Fabric designs : 25 types of commonly used Pattern Repeats
Updated on by Sarina
The job of a textile designer is so fascinating – ideating and creating beautiful prints and patterns on fabrics all day long. After all Textile design is the art of designing those prints and patterns on fabrics. A textile designer creates patterns keeping in mind current trends, style specifications, motifs, their own drawings, colors as well as the technical and ethical and cultural considerations and then communicate it via the medium of textiles.
But how do they arrange these patterns?. It is an innovative and creative way of arranging the prints and patterns that form the crux of textile design. How do they get it right every time? Are they randomly placed or are they the result of deliberate planning? As a layman How can I decipher these prints and patterns in a language I can understand. These are all questions that came to me when I was writing about the different kinds of ( about 80+) fabric patterns.
First and foremost there are many industry standards that these patterns should adhere to. Then there are considerations like the use of the fabric (whether it is apparel fabric, furnishing textile etc) and type of the fabric itself (whether it is woven or knitted etc). Then finally comes the task of arranging the motifs.
In all patterns and prints on textiles, you will find there is a repeat – ie the identical or dissimilar motifs are arranged with horizontal or vertical distance between them in a repeated manner. There are infinite ways of arranging these repeats on the fabric – but some basic layouts are commonly used individually or collectively to form the patterns that you see on fabrics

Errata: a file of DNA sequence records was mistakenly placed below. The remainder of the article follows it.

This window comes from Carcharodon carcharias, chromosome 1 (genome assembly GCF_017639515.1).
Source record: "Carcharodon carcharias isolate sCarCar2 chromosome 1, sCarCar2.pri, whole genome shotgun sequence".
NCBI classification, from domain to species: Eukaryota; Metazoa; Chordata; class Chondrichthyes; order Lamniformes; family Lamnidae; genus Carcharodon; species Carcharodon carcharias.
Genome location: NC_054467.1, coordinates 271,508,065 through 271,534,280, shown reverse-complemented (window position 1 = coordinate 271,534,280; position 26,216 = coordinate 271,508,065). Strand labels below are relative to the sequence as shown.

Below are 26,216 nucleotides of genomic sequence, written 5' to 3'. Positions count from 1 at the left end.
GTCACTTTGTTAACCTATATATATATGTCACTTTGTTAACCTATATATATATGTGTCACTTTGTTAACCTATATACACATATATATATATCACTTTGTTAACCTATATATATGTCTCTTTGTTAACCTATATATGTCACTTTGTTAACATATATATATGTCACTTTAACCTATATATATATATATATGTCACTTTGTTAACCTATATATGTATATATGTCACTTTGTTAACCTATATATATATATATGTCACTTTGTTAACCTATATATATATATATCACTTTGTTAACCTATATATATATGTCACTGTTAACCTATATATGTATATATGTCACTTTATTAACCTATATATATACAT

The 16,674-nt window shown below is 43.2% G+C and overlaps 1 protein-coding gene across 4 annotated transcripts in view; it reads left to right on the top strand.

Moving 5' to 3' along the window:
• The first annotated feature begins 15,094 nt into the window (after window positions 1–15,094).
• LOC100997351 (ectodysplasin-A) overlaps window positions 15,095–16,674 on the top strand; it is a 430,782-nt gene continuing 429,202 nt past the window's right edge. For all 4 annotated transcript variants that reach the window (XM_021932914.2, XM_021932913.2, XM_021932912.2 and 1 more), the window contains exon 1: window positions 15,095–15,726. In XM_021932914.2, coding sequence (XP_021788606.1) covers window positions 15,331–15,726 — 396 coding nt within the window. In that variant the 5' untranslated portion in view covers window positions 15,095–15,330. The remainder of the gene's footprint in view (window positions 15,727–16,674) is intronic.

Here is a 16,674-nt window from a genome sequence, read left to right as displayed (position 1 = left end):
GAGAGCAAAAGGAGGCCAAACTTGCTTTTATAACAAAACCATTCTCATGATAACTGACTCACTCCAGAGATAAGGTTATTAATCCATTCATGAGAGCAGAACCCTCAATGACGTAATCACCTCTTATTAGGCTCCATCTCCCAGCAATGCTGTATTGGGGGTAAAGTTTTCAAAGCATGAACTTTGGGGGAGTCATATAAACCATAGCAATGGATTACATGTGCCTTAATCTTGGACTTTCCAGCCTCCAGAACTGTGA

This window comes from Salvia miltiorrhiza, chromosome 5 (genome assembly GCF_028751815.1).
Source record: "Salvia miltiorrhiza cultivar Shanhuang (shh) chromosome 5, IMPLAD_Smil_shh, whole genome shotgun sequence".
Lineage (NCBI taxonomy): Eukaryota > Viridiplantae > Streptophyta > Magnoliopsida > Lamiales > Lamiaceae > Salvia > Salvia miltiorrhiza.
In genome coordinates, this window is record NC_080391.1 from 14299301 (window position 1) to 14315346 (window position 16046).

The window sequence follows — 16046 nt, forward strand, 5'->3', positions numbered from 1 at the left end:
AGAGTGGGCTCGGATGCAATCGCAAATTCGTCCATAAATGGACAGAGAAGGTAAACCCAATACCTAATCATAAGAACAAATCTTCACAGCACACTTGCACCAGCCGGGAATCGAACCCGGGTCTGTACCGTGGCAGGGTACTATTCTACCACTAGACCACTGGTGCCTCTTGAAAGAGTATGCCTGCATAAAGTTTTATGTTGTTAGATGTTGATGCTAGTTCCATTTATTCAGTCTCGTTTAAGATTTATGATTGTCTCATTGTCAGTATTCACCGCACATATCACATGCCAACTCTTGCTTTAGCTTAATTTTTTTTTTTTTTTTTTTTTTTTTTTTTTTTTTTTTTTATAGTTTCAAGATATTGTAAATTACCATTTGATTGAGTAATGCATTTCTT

25 classifications of patterns in textile designs according to the arrangement of motifs in the pattern
Allover layout (Overall)
Allover basically means covering the whole extent or surface. This is a layout with motifs distributed all over the fabric – Here the motifs are randomly placed with regular or irregular spacing between them, but usually very close to each other and facing different directions
(other names are Basic repeat, Full drop repeat, Square Repeat, Straight-across repeat, straight repeat)
In this type of repeat, the motifs are placed directly on a horizontal line to the left or right of the original motif. ie they are laid up and down and/or side to side. It is the most simple layout; when complete it looks as if the motifs are stacked in an imaginary grid
(Other names random layout or irregular pattern layout)
In this layout the motifs are scattered randomly; there is no symmetry or any formal arrangement to the motifs; the motifs are placed in a repeating fashion but without a specific plan or calculation.
This is designed so that the motifs are placed on the edge of the fabric
This is a layout in which every second row is placed halfway to the front – it looks like the way bricks are laid out on the brick wall. ( Sometimes called Half brick layout as well)
Half drop repeat layout
This is a very popular layout in fabric pattern design. In this, the motif is repeated vertically such that the motif on the next column is placed down half of the length of the motif above it ie motif is repeated halfway down the side in the vertical direction. The end result is a pattern that steps downwards each row. In a half drop layout, the repeat can be said to be staggered vertically or horizontally.